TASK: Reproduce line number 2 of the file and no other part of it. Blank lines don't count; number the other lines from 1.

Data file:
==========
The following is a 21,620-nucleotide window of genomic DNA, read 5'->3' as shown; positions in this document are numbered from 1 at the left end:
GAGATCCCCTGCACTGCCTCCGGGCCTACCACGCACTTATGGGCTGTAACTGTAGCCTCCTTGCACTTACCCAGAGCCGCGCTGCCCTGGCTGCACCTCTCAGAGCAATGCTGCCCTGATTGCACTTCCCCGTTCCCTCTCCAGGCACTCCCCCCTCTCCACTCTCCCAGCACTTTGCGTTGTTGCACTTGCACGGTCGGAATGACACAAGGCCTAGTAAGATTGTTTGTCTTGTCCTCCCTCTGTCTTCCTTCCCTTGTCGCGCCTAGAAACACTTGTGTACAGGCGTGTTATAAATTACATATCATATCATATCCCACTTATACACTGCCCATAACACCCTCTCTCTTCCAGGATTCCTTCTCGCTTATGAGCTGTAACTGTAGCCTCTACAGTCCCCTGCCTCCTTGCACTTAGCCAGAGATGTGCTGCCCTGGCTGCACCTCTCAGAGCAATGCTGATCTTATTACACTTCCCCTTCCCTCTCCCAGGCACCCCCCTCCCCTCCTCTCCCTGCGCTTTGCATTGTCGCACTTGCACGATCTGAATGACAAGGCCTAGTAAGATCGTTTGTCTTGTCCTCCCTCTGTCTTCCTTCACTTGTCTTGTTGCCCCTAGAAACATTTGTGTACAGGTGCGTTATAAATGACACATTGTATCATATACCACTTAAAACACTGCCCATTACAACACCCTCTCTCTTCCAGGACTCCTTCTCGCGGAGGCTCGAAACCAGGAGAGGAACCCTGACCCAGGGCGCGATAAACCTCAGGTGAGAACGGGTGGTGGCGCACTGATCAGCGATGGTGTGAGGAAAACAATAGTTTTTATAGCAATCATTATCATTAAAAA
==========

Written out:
GAGATCCCCTGCACTGCCTCCGGGCCTACCACGCACTTATGGGCTGTAACTGTAGCCTCCTTGCACTTACCCAGAGCCGCGCTGCCCTGGCTGCACCTCTCAGAGCAATGCTGCCCTGATTGCACTTCCCCGTTCCCTCTCCAGGCACTCCCCCCTCTCCACTCTCCCAGCACTTTGCGTTGTTGCACTTGCACGGTCGGAATGACACAAGGCCTAGTAAGATTGTTTGTCTTGTCCTCCCTCTGTCTTCCTTCCCTTGTCGCGCCTAGAAACACTTGTGTACAGGCGTGTTATAAATTACATATCATATCATATCCCACTTATACACTGCCCATAACACCCTCTCTCTTCCAGGATTCCTTCTCGCTTATGAGCTGTAACTGTAGCCTCTACAGTCCCCTGCCTCCTTGCACTTAGCCAGAGATGTGCTGCCCTGGCTGCACCTCTCAGAGCAATGCTGATCTTATTACACTTCCCCTTCCCTCTCCCAGGCACCCCCCTCCCCTCCTCTCCCTGCGCTTTGCATTGTCGCACTTGCACGATCTGAATGACAAGGCCTAGTAAGATCGTTTGTCTTGTCCTCCCTCTGTCTTCCTTCACTTGTCTTGTTGCCCCTAGAAACATTTGTGTACAGGTGCGTTATAAATGACACATTGTATCATATACCACTTAAAACACTGCCCATTACAACACCCTCTCTCTTCCAGGACTCCTTCTCGCGGAGGCTCGAAACCAGGAGAGGAACCCTGACCCAGGGCGCGATAAACCTCAGGTGAGAACGGGTGGTGGCGCACTGATCAGCGATGGTGTGAGGAAAACAATAGTTTTTATAGCAATCATTATCATTAAAAA